To kick off the new year, our first post is regarding internal training of management and employees.
If a CEO instructs management to ensure the company is protected, management might decides to train internally, update the company’s manual, and possibly send a few employees to additional training. However, taking such action does not necessarily result in an improved compliance program because although internal training requires real understanding of the new regulatory environment, most companies lack internal officers who have the time or the motivation to appreciate the nuances of the export changes. There are several reasons why this approach may not translate into real protection for your company:
- Logistics, sales, business development and product development all play a role in the process, and no one person really understands all the procedures that go into internal compliance. Therefore, internal compliance officers need good, in-depth training that is specifically tailored to their business, is up-to-date and takes existing procedures into account. That usually means one-on-one training.
- In-house lawyers usually have an understanding of the big picture and the importance of training and compliance, but do not have the time to delve into the details. They either need a bucket of money to rely on external consultants or to hire compliance experts.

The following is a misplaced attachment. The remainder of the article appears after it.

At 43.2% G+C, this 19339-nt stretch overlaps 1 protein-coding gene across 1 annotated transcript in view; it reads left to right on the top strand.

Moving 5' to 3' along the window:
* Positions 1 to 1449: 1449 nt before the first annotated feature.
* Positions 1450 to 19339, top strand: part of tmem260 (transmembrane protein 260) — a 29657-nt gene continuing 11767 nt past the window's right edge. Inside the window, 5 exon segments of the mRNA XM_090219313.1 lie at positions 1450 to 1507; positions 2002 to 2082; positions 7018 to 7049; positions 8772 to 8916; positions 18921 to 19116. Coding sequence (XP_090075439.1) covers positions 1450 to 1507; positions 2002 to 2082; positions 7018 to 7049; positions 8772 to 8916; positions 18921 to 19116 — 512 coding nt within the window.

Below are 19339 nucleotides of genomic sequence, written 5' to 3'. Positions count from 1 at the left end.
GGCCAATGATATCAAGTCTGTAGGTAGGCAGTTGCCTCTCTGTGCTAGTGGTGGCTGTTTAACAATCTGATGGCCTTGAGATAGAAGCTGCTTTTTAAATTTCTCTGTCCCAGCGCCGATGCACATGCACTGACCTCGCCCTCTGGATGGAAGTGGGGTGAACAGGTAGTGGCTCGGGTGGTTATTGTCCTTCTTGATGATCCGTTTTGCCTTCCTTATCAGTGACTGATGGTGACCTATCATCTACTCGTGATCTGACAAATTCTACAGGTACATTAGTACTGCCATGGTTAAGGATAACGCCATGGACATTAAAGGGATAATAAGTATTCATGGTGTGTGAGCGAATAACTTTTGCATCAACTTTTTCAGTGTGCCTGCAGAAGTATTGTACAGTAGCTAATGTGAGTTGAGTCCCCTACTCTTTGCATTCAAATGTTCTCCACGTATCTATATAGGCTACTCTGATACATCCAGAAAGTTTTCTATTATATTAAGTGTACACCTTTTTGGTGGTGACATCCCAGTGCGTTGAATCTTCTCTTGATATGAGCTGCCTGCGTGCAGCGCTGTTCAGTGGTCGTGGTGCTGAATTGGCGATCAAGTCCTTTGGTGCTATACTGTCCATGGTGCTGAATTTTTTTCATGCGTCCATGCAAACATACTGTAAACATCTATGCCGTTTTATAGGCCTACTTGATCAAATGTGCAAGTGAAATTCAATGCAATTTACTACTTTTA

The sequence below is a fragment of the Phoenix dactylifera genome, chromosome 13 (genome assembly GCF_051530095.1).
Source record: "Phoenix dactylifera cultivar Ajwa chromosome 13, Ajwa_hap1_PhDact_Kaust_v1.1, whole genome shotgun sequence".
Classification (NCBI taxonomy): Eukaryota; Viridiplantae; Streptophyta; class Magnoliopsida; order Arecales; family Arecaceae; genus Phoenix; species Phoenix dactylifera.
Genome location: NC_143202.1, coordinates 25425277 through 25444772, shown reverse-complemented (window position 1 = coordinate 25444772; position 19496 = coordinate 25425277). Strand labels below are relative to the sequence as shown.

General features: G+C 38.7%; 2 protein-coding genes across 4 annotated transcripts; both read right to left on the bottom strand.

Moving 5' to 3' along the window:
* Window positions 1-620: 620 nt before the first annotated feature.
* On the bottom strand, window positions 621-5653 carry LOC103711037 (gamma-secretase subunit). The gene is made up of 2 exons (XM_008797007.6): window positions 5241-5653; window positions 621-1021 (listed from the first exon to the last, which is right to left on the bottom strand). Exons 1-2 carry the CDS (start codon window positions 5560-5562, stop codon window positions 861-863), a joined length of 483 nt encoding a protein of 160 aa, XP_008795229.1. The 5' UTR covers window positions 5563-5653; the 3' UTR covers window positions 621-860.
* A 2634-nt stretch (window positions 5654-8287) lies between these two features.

- If no funding is allocated to improve the compliance process and documentation, increase due diligence by internal investigations, hire more people, pay for advanced export training or bring in a trainer, it is unlikely your company will make any real compliance improvements.
- If every senior manager doesn’t treat trade compliance as a real risk area, then those on the front lines, like the receptionist and the facilities manager, won’t either. (The facilities manager has to know that technology controlled by the Commerce Department can’t be visible to the evening cleaning crew or it could be a deemed export. The receptionist has to know that the overnight package going to China must be treated differently than the designs going to St. Louis.)